Chevrolet’s renowned Corvette celebrates it 70th anniversary this year.
The Corvette sports car was created by Harley J. Earl, GM’s design boss from 1927 to 1958.
Earl was very aware of the growing popularity of imported sports cars and sports car racing in 1950 and 1951, especially the MG Midget.
He could see an opportunity for GM to develop an all-American sports car.
That his two sons were sports car fans added to his keenness to match the imports.
Following Earl’s attendance at a racing event at Watkins Glen in late 1951, he authorised a project to develop a sports car.
To ensure secrecy, the work was called “Project Opel”.
The task of styling the exterior of the car was given to Bob McLean.
Joe Schemansky was responsible for the interior.
A decade later Joe would become the first design director at Holden.
To keep costs down, Project Opel had to use as many existing Chevrolet parts as practicable.
The body was made from a relatively new material, fibreglass to keep weight down.
Two fully-operational prototypes were completed by the end of 1952.
One was for testing ahead of possible production.
The other was Chevrolet’s contribution to GM’s fabulous Motorama, opening its nationwide tour at New York City’s most prestigious hotel, the Waldorf Astoria, on January, 17, 1953.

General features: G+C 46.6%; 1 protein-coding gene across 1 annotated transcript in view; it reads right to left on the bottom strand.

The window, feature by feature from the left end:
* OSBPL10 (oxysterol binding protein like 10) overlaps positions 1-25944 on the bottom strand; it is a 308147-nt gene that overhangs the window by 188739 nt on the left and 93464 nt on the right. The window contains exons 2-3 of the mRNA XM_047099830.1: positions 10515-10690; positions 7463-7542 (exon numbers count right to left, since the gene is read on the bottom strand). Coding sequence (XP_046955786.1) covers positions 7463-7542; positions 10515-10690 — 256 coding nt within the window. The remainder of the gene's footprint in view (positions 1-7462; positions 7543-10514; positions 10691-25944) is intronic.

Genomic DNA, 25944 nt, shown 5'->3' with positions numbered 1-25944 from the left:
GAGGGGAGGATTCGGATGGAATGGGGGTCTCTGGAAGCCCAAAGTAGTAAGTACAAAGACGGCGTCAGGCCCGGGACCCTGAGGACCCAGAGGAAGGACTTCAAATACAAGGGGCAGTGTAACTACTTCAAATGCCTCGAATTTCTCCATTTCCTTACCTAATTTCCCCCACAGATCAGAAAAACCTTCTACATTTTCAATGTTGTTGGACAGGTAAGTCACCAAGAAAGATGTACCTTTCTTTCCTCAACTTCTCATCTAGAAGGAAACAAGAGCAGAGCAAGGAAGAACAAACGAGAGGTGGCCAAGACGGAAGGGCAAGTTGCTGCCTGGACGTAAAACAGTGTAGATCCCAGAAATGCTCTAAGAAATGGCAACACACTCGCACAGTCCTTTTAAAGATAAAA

Each of GM’s American divisions showcased a dream car.
There was the Oldsmobile Starfire luxury convertible, Pontiac’s Parisienne Town Car and Buick’s Wildcat.
Cadillac showed-off two cars, the Le Mans and Orleans
Chevrolet’s dream car was the Corvette.
Some compromises had been made during the Corvette’s development.
Chevrolet did not yet have a V8, so it was powered by their six cylinder “Blue Flame” engine.
There was no manual gearbox either.
A Powerglide automatic dispersed the horsepower.
Gear selection was via an awkwardly positioned floor-mounted shifter.
Clear detachable “curtains” replaced door windows.
True sports car devotees were not impressed, but all of that mattered little to the crowds.
The Corvette was the star of the Motorama.
The positive reaction to the car encouraged GM’s President, Harlow “Red” Curtis, to accelerated the plans to put the car into production.
Six months later and only 20 days after the 1953 Motorama had finished its tour of the US, the Corvette appeared in dealer showrooms.
And, in 1998, Harley J. Earl was the first person inducted into the Corvette Hall of Fame at the National Corvette Museum, 350 Corvette Drive, Bowling Green, Kentucky.
David Burrell is the editor of retroautos
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